For a visual look at the pay minor league ballplayers receive, consider the above chart. This chart covers the salaries of each and every minor league player not on the 40-man roster (which will be explained later) in all levels of the minor leagues. To compare how those salaries stack up to other occupations in the United States, please see the chart below.
As one can see, wages for minor league baseball players fall well below those jobs that most consider to be worthy of just minimum wage. This does not factor in having to also pay for food, rent, cell phone bills, and many other expenses typical of an American worker. In addition, many minor leaguers must take offseason jobs to help supplement their meager minor league pay. While some might point to the large signing bonuses draft picks in the early rounds of the MLB Draft receive (the average signing bonus of a player selected in the first round of the MLB Draft in 2016 was $2,897,557), players drafted after the tenth round (a team’s signing bonus money pool is set before the draft and each pick has a dollar amount attached to it, per the CBA) of the forty-round draft typically do not receive bonuses over six-figures, or even high five-figures, especially college seniors with no negotiating leverage. Just over 300 players are drafted within the first ten rounds. Roughy 900 are selected in rounds 11-40. Of the 900 in that range that do sign contracts with the team that drafts them, they do so with meager salaries and low signing bonuses to draw on to pay for housing (which teams do help players get). Players also get a small amount of meal money, which often goes towards food that is not the healthiest for a professional athlete.
It is apparent that ballplayers in the minor leagues are getting taken advantage of, much in the way major league players were prior to their gains brought on by unionization and collective bargaining. Their meager pay does not justify the hours of work they put into their craft, both during games and training for them. For many minor leaguers, playing baseball is not an “apprenticeship”, as some have argued. It is a full-time job, and anyone who commits to a full-time job should not be forced to accept pay that falls well below the poverty line or minimum wage standards. A bill like the “Save America’s Pastime Act” does nothing but further harm those who want to play the sport, and harm those who want the participation and popularity of the sport to increase.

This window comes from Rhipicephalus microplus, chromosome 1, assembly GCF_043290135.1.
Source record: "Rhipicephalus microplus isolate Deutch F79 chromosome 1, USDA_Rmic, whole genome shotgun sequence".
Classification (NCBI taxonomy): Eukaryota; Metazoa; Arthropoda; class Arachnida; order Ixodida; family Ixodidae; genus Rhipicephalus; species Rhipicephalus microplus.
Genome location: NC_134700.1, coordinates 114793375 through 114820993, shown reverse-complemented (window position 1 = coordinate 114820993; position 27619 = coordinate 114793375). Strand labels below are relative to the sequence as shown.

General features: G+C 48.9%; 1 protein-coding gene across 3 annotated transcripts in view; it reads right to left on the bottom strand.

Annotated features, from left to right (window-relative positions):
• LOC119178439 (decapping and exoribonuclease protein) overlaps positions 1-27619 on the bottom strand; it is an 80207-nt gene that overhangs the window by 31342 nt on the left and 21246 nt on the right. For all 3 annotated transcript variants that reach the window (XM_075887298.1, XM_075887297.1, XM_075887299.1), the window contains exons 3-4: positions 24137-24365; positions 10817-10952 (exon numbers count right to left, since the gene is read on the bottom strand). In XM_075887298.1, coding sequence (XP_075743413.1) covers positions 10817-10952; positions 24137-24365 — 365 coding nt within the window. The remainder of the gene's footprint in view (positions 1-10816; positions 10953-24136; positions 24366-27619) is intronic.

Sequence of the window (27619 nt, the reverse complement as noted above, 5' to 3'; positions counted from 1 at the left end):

As for the fate of the aforementioned act, Representative Bustos pulled her support for the bill just six days after it was formally introduced to the House, saying that “while it’s important to sustain minor league baseball teams that provide economic support to small communities across America, I cannot support legislation that does so at the expense of the players”, further adding that she believes “that Major League Baseball can and should pay young, passionate minor league players a fair wage for the work they do.” The bill has been sitting idle in a subcommittee within the House Committee on Education and the Workforce since September 19. Both representatives won re-election to the House in November.
After the decertification of the lawsuit as a class action suit, the plaintiffs in Senne v. the Officer of the Commissioner of Baseball filed a motion on September 7 for an appeal on the restoration of the classification. While Judge Spero reconsiders the classification, the trial for the lawsuit, which had been scheduled to begin next month, has been indefinitely postponed.